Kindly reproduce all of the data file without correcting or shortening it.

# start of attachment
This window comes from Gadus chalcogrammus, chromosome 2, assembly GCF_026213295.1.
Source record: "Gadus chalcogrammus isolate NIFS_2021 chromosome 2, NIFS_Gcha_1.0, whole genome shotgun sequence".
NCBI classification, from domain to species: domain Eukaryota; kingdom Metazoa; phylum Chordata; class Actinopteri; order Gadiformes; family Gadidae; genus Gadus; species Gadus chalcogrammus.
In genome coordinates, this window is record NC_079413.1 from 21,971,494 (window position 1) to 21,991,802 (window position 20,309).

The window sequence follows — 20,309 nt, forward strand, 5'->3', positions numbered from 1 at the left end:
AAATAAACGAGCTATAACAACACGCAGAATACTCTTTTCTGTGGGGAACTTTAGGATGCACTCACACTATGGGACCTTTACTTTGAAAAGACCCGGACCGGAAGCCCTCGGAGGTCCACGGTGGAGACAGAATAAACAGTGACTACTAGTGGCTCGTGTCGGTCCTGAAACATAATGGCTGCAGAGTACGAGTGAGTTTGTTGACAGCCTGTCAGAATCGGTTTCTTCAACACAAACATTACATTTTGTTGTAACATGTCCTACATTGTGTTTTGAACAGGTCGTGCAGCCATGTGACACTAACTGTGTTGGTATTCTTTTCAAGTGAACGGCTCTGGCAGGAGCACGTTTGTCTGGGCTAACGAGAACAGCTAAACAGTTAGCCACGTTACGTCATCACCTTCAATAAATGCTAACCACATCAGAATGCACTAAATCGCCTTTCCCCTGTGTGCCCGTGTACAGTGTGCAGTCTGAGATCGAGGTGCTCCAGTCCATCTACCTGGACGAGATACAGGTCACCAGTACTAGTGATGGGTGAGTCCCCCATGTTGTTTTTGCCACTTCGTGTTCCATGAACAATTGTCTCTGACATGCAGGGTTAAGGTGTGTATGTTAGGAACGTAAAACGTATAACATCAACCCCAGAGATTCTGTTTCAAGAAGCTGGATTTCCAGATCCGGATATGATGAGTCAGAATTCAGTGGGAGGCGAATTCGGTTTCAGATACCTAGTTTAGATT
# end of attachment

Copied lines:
This window comes from Gadus chalcogrammus, chromosome 2, assembly GCF_026213295.1.
Source record: "Gadus chalcogrammus isolate NIFS_2021 chromosome 2, NIFS_Gcha_1.0, whole genome shotgun sequence".
NCBI classification, from domain to species: domain Eukaryota; kingdom Metazoa; phylum Chordata; class Actinopteri; order Gadiformes; family Gadidae; genus Gadus; species Gadus chalcogrammus.
In genome coordinates, this window is record NC_079413.1 from 21,971,494 (window position 1) to 21,991,802 (window position 20,309).

The window sequence follows — 20,309 nt, forward strand, 5'->3', positions numbered from 1 at the left end:
AAATAAACGAGCTATAACAACACGCAGAATACTCTTTTCTGTGGGGAACTTTAGGATGCACTCACACTATGGGACCTTTACTTTGAAAAGACCCGGACCGGAAGCCCTCGGAGGTCCACGGTGGAGACAGAATAAACAGTGACTACTAGTGGCTCGTGTCGGTCCTGAAACATAATGGCTGCAGAGTACGAGTGAGTTTGTTGACAGCCTGTCAGAATCGGTTTCTTCAACACAAACATTACATTTTGTTGTAACATGTCCTACATTGTGTTTTGAACAGGTCGTGCAGCCATGTGACACTAACTGTGTTGGTATTCTTTTCAAGTGAACGGCTCTGGCAGGAGCACGTTTGTCTGGGCTAACGAGAACAGCTAAACAGTTAGCCACGTTACGTCATCACCTTCAATAAATGCTAACCACATCAGAATGCACTAAATCGCCTTTCCCCTGTGTGCCCGTGTACAGTGTGCAGTCTGAGATCGAGGTGCTCCAGTCCATCTACCTGGACGAGATACAGGTCACCAGTACTAGTGATGGGTGAGTCCCCCATGTTGTTTTTGCCACTTCGTGTTCCATGAACAATTGTCTCTGACATGCAGGGTTAAGGTGTGTATGTTAGGAACGTAAAACGTATAACATCAACCCCAGAGATTCTGTTTCAAGAAGCTGGATTTCCAGATCCGGATATGATGAGTCAGAATTCAGTGGGAGGCGAATTCGGTTTCAGATACCTAGTTTAGATT